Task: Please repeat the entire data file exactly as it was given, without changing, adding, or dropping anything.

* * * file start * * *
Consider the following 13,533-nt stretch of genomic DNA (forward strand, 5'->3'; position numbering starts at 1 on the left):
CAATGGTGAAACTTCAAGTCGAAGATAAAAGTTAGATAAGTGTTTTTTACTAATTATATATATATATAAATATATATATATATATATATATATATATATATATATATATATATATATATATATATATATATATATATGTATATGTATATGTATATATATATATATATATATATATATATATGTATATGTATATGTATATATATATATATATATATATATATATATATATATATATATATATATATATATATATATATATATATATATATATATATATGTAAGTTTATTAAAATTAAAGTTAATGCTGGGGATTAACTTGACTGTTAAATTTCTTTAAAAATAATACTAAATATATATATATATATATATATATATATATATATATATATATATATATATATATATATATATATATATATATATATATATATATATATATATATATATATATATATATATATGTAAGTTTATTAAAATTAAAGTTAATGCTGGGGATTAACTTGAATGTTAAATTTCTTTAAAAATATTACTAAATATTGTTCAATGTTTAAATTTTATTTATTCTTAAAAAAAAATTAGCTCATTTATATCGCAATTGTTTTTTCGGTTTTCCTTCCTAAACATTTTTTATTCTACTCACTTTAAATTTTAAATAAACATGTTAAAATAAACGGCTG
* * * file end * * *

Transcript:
Consider the following 13,533-nt stretch of genomic DNA (forward strand, 5'->3'; position numbering starts at 1 on the left):
CAATGGTGAAACTTCAAGTCGAAGATAAAAGTTAGATAAGTGTTTTTTACTAATTATATATATATATAAATATATATATATATATATATATATATATATATATATATATATATATATATATATATATATATATATATGTATATGTATATGTATATATATATATATATATATATATATATATGTATATGTATATGTATATATATATATATATATATATATATATATATATATATATATATATATATATATATATATATATATATATATATATATATATGTAAGTTTATTAAAATTAAAGTTAATGCTGGGGATTAACTTGACTGTTAAATTTCTTTAAAAATAATACTAAATATATATATATATATATATATATATATATATATATATATATATATATATATATATATATATATATATATATATATATATATATATATATATATATATATATATATATATATGTAAGTTTATTAAAATTAAAGTTAATGCTGGGGATTAACTTGAATGTTAAATTTCTTTAAAAATATTACTAAATATTGTTCAATGTTTAAATTTTATTTATTCTTAAAAAAAAATTAGCTCATTTATATCGCAATTGTTTTTTCGGTTTTCCTTCCTAAACATTTTTTATTCTACTCACTTTAAATTTTAAATAAACATGTTAAAATAAACGGCTG